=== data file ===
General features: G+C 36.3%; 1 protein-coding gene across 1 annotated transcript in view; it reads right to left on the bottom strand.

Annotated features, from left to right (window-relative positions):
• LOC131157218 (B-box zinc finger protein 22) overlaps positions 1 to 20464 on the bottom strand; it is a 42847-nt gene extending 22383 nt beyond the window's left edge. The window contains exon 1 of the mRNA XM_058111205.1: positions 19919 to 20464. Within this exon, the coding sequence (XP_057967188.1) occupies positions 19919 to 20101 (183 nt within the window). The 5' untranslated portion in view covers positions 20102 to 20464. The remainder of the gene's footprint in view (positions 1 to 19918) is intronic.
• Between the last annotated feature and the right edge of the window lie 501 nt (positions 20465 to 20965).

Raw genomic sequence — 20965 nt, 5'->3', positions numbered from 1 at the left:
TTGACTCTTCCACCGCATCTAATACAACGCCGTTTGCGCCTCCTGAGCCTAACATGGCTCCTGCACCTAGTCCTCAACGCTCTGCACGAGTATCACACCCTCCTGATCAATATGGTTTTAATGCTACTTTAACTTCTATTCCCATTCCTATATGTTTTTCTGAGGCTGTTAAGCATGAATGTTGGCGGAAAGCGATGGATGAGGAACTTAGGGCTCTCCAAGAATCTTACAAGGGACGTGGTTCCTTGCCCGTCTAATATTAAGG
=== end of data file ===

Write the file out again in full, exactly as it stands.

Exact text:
General features: G+C 36.3%; 1 protein-coding gene across 1 annotated transcript in view; it reads right to left on the bottom strand.

Annotated features, from left to right (window-relative positions):
• LOC131157218 (B-box zinc finger protein 22) overlaps positions 1 to 20464 on the bottom strand; it is a 42847-nt gene extending 22383 nt beyond the window's left edge. The window contains exon 1 of the mRNA XM_058111205.1: positions 19919 to 20464. Within this exon, the coding sequence (XP_057967188.1) occupies positions 19919 to 20101 (183 nt within the window). The 5' untranslated portion in view covers positions 20102 to 20464. The remainder of the gene's footprint in view (positions 1 to 19918) is intronic.
• Between the last annotated feature and the right edge of the window lie 501 nt (positions 20465 to 20965).

Raw genomic sequence — 20965 nt, 5'->3', positions numbered from 1 at the left:
TTGACTCTTCCACCGCATCTAATACAACGCCGTTTGCGCCTCCTGAGCCTAACATGGCTCCTGCACCTAGTCCTCAACGCTCTGCACGAGTATCACACCCTCCTGATCAATATGGTTTTAATGCTACTTTAACTTCTATTCCCATTCCTATATGTTTTTCTGAGGCTGTTAAGCATGAATGTTGGCGGAAAGCGATGGATGAGGAACTTAGGGCTCTCCAAGAATCTTACAAGGGACGTGGTTCCTTGCCCGTCTAATATTAAGG